As investors look for ways to use their investments to improve people’s lives, municipal bonds offer great potential as effective financing tools for initiating positive change to benefit individuals and their communities, according to Lauren Sepolen, a Senior Fixed Income Analyst at BNY Mellon Wealth Management at a recent conference in New York.

Speaking at the December 7th Financial Times “Investing for Good” conference with The Rockefeller Foundation, Lauren was part of a panel of experts discussing a range of innovative financing. The event provided an educational forum for institutional and individual investors keen to use their assets to address issues, such as climate change or lack of access to healthcare and education, while still generating a financial return.

BNY Mellon Wealth Management was a silver sponsor of the day-long event that brought together nearly two hundred participants from leading foundations, family offices, asset managers, wealth managers, investors, advisors, fund managers, development finance organizations and government agency representatives to discuss the opportunities and challenges for innovative financing for the common good.   

As part of a panel focused specifically on new forms of financing available to philanthropists and impact investors, Lauren talked about the use of municipal bonds to address specific issues and how they are evolving structurally to enable communities and investors together to address an array of social, economic and environmental issues.

For example, a growing trend in impact investing is the notion of ‘green’ muni bonds.  Remarking that the definition of “Green Muni bonds” as a category is evolving, Lauren noted that currently traditional municipal bonds can also be structured to have the same impact.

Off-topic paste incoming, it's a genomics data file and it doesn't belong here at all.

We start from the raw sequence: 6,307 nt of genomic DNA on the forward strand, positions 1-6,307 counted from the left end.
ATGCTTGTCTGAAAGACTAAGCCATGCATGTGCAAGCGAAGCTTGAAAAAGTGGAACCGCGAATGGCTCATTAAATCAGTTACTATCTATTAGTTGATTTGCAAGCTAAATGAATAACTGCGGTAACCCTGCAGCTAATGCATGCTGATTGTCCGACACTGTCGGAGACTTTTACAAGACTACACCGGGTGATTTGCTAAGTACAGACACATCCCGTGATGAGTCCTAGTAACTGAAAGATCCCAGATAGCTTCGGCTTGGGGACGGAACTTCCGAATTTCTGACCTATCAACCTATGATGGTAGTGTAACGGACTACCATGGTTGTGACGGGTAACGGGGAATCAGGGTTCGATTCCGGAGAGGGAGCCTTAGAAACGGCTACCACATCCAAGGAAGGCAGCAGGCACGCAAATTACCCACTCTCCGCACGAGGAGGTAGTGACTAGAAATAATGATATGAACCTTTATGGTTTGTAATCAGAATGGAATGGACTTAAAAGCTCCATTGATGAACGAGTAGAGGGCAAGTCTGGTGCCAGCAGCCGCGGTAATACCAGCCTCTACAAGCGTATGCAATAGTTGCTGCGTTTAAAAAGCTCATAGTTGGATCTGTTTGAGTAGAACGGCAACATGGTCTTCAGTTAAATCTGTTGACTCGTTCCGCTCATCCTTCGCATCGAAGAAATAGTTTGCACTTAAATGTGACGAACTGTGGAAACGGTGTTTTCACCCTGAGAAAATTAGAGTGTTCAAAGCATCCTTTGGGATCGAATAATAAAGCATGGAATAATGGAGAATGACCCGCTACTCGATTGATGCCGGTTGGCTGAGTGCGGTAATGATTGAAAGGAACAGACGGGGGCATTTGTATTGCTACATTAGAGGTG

Lauren acknowledged that wealth management has seen a pickup in so-called muni green bonds and that they actually dovetail with existing muni bonds. And in fact, BNY Mellon Wealth Management’s income group has been implementing client-driven sustainable muni investing strategies for years. In 2016 the firm formalized guidelines for selecting munis that most effectively provide the greatest social or environmental benefits for their local communities.

When making a tax-exempt muni investment in a university or other nonprofit, Lauren explained, investors can specifically select those issuers that have a formal commitment to energy efficiency or some other ‘green’ initiatives.

For investors who care where their returns are coming from and what their assets are being used to support, investing in this space is an impactful way to align their investment portfolio with their values and mission, she added.

The Financial Times’ U.S. Investment correspondent Stephen Foley moderated the panel, which also included Ommeed Sathe, impact investments director with Newark Investment Fund at Prudential, Tracy Palandjian, co-founder and CEO of Social Finance, and Michael Kubzansky, a partner with the Omidyar Network.